I had this idea to keep a daily diary for my construction/remodeling business. After a few months, I had an idea to write a page of one liners that I could give to my clients at the beginning of each project. I felt like people weren’t listening to me or didn’t believe me… or worse, didn’t trust me. I felt like I was wasting my breath, saying the same things over and over again… only to be met with blank stares and “You never said that!”

    In the middle of the job, the homeowners would ask me questions about how some facet of the project was going to work. It was very frustrating when I had been telling them, reminding them, that A plus B would equal C. I decided to have customers read my page and initial each line. Then when they ask stupid questions, I could just refer them to the relevant line… no wasted time or breath.

    That didn’t work. Most people only hear what they want to hear and nobody wants to hear the truth… unless it has to do with PCY. You know PCY, right?? Perfect, Cheap and Yesterday.

    I reread my page after realizing that they still weren’t understanding where I was coming from. I started to write the stories behind each one liner. Like, #1. I’m in business to make money! There was a job I did, where I realized that simple fact, and so I told a story about what I tried to do, and what the outcome was.

    Fifty pages later I started to call it my “BOOK”. The book was titled Expensive Lessons. Chapter One was called Expensive Lessons. Chapter Two was called More Expensive Lessons. Chapter Three was called Even More Expensive Lessons… as in more expensive, not more lessons. Chapter Four was called, I Can’t Believe I’m Learning the Lessons I learned in Chapter One All Over Again!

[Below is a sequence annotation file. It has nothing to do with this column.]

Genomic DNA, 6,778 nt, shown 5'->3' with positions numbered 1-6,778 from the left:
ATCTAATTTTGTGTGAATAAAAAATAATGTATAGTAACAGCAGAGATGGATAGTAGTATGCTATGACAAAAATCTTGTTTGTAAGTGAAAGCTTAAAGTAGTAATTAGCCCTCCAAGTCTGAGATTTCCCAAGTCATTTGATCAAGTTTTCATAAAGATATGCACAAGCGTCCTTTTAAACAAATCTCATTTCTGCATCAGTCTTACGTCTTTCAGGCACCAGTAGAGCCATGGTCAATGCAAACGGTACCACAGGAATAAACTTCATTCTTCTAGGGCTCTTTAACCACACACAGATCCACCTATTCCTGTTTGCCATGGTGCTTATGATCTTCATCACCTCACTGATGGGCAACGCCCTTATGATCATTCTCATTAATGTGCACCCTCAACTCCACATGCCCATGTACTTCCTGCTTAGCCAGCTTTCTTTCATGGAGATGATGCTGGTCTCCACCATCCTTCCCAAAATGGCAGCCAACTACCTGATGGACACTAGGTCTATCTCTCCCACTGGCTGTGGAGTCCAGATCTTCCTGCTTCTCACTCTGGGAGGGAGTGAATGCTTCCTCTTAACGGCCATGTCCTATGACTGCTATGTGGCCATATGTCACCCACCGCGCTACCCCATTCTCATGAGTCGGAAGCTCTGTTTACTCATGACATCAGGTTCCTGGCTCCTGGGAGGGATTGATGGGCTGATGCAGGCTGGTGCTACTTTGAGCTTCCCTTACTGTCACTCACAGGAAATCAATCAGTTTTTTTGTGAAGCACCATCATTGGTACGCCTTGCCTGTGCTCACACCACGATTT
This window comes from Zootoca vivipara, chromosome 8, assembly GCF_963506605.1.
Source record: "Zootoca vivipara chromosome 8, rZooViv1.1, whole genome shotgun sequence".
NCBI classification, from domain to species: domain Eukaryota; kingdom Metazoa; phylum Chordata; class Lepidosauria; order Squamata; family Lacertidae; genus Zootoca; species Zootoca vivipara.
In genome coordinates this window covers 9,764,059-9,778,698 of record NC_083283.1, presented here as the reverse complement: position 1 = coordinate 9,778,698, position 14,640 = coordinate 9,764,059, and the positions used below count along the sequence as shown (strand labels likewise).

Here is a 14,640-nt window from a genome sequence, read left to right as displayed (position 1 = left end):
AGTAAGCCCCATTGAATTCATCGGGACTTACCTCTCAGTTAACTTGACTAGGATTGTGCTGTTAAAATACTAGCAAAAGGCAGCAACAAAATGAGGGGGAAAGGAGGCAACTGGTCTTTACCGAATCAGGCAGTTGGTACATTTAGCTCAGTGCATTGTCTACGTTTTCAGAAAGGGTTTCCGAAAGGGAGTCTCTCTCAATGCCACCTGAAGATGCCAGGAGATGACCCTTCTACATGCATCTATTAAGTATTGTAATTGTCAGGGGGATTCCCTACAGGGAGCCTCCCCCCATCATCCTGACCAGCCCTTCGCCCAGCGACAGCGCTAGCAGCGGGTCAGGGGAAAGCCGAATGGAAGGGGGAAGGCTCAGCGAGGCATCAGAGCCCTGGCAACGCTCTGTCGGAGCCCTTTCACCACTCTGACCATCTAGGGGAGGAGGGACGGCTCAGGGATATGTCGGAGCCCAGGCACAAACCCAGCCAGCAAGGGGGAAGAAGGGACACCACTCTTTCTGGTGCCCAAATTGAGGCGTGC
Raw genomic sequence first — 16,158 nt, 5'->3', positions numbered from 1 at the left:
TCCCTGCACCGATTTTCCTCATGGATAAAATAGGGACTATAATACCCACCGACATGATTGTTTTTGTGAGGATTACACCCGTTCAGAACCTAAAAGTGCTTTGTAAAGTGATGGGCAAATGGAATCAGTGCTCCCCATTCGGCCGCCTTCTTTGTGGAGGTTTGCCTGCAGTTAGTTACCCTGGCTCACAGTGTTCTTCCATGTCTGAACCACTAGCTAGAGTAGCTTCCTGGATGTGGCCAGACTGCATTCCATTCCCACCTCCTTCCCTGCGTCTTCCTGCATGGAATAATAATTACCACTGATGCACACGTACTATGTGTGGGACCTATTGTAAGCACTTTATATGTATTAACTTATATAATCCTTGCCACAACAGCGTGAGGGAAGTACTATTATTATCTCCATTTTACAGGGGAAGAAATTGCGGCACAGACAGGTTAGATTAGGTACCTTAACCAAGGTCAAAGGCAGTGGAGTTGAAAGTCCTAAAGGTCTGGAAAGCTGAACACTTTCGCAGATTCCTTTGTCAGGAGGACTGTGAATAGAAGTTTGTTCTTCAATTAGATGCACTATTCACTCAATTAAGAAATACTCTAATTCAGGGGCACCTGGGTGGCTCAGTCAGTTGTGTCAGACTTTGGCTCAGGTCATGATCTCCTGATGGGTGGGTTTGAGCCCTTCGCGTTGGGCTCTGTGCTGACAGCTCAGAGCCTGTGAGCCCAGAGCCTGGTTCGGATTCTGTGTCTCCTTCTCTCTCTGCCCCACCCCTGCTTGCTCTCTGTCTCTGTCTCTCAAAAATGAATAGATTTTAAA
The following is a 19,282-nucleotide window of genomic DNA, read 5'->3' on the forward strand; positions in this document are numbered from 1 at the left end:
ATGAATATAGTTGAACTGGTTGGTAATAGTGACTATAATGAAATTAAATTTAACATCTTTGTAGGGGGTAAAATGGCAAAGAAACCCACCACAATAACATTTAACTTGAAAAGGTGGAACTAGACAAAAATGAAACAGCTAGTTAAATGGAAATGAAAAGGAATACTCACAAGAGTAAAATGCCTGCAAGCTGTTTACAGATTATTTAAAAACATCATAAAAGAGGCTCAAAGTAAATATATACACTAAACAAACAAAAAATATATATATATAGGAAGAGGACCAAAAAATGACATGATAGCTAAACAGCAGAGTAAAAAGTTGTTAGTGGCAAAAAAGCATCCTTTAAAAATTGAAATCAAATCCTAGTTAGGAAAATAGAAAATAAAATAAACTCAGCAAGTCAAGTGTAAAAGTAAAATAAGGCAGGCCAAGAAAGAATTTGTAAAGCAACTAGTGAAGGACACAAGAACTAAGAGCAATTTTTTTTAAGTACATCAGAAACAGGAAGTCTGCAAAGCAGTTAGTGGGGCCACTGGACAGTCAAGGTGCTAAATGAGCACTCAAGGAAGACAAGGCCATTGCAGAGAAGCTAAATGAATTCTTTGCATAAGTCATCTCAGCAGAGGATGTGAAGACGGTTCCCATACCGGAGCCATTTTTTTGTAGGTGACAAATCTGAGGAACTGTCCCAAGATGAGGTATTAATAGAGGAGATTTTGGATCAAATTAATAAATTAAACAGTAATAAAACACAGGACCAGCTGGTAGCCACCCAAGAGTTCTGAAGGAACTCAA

I have a friend who is a mortgage broker. He asks potential clients to fill out a lengthy form and to provide certain income information. Out of five hundred potential clients a month, only a hundred ever get the form filled out. Most people complain about how hard it is to find or get the info. Out of the hundred that do do it, only twenty finally get the income info for him. Only five of those tell the truth and don’t waste his time. They are the ones that get the loans.

    He tells me, you have to look for motivated people. They are the ones that get the loans. I did a ton of wine tastings, festivals, street and craft fairs last year. What a waste of time, gasoline and energy. I found that I went through nearly a thousand cards and even more flyers and brochures. Out of that, maybe I got twenty or thirty hits on my websites. Out of that, I had a handful of sales. Not enough to pay for my shop overhead, or my time to make products… for sure not enough to compensate me for transportation costs, every long day I spent driving, setting up, listening to hundreds of people tell me how cool my stuff is and what a great craftsman I am, tearing down, packing up, unloading at the shop, and paying for groceries so I could bring food and drink to last me all day.

    One on my neighbors at a juried art/craft festival told me he stopped putting out cards. He said people collect cards. He only gave out cards to “motivated” people. They had to beg him for a card that only had his web address printed on it. He said, people only come to these things for the hang. It’s cheap entertainment, that is why I only bring small stuff that is easy to pack and under twenty bucks… most of it priced at ten bucks. People used to part with a twenty easily… but tens are the new twenty dollar bill.

    So, we are are all writing chapters in our books of Expensive Lessons. Maybe that should be the title of my blog…

    C